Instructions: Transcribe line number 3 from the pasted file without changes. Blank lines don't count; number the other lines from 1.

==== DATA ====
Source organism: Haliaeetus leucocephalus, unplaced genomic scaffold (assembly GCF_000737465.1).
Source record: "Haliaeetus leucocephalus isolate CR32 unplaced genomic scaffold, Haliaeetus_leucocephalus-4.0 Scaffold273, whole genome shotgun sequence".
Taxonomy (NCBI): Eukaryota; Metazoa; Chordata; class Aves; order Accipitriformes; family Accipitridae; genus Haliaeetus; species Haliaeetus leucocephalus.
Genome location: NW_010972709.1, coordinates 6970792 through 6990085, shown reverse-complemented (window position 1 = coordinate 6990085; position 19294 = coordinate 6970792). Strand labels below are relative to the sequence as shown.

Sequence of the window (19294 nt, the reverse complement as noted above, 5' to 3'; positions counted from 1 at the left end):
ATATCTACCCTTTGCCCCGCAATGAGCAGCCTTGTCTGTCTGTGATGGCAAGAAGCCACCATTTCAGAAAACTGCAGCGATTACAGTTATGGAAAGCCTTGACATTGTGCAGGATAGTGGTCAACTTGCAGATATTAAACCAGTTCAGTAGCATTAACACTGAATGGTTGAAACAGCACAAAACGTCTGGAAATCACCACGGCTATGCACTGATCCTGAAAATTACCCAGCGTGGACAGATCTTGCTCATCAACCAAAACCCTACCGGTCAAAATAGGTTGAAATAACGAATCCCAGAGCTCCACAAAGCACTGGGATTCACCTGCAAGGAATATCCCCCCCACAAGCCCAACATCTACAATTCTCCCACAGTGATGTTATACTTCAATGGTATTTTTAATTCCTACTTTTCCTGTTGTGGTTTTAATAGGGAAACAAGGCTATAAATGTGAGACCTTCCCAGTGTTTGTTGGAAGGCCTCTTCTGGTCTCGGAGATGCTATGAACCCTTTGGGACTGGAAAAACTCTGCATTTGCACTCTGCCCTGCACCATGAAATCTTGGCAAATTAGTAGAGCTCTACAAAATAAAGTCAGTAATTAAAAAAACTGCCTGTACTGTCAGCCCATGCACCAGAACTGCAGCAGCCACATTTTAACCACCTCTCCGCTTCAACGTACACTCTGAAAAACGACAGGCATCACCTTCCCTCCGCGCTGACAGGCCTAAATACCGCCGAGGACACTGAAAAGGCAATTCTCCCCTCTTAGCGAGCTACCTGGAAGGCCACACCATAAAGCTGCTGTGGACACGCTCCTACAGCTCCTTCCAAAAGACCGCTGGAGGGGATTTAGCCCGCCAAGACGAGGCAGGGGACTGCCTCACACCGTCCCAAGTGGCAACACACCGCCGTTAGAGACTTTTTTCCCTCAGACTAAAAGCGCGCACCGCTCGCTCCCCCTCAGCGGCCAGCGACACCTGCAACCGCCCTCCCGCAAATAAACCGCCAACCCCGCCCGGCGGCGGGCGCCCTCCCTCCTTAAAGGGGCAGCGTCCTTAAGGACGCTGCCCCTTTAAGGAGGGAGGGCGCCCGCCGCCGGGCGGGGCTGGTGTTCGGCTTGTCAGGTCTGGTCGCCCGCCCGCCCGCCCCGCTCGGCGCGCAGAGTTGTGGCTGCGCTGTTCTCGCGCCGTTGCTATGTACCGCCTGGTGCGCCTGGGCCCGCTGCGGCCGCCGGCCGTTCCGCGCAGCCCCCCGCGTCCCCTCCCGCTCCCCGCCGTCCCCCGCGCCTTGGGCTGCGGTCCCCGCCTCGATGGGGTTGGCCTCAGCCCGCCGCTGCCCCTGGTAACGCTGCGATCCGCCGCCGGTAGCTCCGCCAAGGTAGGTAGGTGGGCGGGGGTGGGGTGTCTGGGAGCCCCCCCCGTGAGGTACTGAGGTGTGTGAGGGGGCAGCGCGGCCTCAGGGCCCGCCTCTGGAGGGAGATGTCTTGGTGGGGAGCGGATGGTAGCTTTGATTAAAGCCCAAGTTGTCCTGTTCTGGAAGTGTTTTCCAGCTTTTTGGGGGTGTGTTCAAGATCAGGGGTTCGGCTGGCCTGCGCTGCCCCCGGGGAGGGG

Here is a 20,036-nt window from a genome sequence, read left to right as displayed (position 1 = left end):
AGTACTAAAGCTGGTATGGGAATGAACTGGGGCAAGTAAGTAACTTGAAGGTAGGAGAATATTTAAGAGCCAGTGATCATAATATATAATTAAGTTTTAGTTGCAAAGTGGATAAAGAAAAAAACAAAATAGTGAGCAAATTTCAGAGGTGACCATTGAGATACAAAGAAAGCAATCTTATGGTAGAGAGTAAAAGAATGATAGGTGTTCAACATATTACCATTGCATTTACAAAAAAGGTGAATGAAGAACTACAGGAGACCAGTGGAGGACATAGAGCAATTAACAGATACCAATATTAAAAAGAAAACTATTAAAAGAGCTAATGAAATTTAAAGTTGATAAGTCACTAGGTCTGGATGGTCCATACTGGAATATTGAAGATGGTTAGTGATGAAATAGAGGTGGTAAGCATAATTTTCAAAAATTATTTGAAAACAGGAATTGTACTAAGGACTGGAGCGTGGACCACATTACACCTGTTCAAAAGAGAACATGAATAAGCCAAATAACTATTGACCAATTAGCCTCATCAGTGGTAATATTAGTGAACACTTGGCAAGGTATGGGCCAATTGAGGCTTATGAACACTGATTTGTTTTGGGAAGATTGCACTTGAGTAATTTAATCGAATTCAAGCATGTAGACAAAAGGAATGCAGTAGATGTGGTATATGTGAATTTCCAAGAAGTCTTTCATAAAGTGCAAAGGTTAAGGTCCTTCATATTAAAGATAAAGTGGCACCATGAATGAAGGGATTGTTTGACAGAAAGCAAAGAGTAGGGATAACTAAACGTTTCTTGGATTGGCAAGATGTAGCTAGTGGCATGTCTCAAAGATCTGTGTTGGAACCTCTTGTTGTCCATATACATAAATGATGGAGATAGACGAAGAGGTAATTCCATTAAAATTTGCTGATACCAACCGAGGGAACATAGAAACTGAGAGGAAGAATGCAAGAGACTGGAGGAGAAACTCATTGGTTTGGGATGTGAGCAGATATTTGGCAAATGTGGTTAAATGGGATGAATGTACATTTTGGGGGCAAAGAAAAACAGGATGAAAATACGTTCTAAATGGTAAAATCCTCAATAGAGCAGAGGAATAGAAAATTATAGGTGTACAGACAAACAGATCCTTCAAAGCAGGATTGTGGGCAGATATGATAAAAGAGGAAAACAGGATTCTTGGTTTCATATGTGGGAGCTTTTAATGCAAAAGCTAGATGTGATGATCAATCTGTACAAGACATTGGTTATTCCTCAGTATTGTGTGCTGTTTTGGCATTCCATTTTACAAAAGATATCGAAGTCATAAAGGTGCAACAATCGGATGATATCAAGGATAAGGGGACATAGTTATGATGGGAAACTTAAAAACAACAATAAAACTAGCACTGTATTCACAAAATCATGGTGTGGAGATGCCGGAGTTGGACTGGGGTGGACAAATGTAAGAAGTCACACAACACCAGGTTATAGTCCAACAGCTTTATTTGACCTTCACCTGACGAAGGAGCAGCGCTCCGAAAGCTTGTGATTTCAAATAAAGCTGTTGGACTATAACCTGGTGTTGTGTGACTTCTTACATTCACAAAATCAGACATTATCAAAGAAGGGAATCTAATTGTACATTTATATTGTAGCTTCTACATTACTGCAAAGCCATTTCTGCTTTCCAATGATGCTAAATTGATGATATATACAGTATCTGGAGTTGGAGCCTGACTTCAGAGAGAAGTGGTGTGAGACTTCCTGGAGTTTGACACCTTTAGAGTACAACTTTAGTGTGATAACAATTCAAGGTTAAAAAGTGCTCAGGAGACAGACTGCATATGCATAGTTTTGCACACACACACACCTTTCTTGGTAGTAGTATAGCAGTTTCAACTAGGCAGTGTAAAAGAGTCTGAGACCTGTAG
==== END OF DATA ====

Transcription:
Taxonomy (NCBI): Eukaryota; Metazoa; Chordata; class Aves; order Accipitriformes; family Accipitridae; genus Haliaeetus; species Haliaeetus leucocephalus.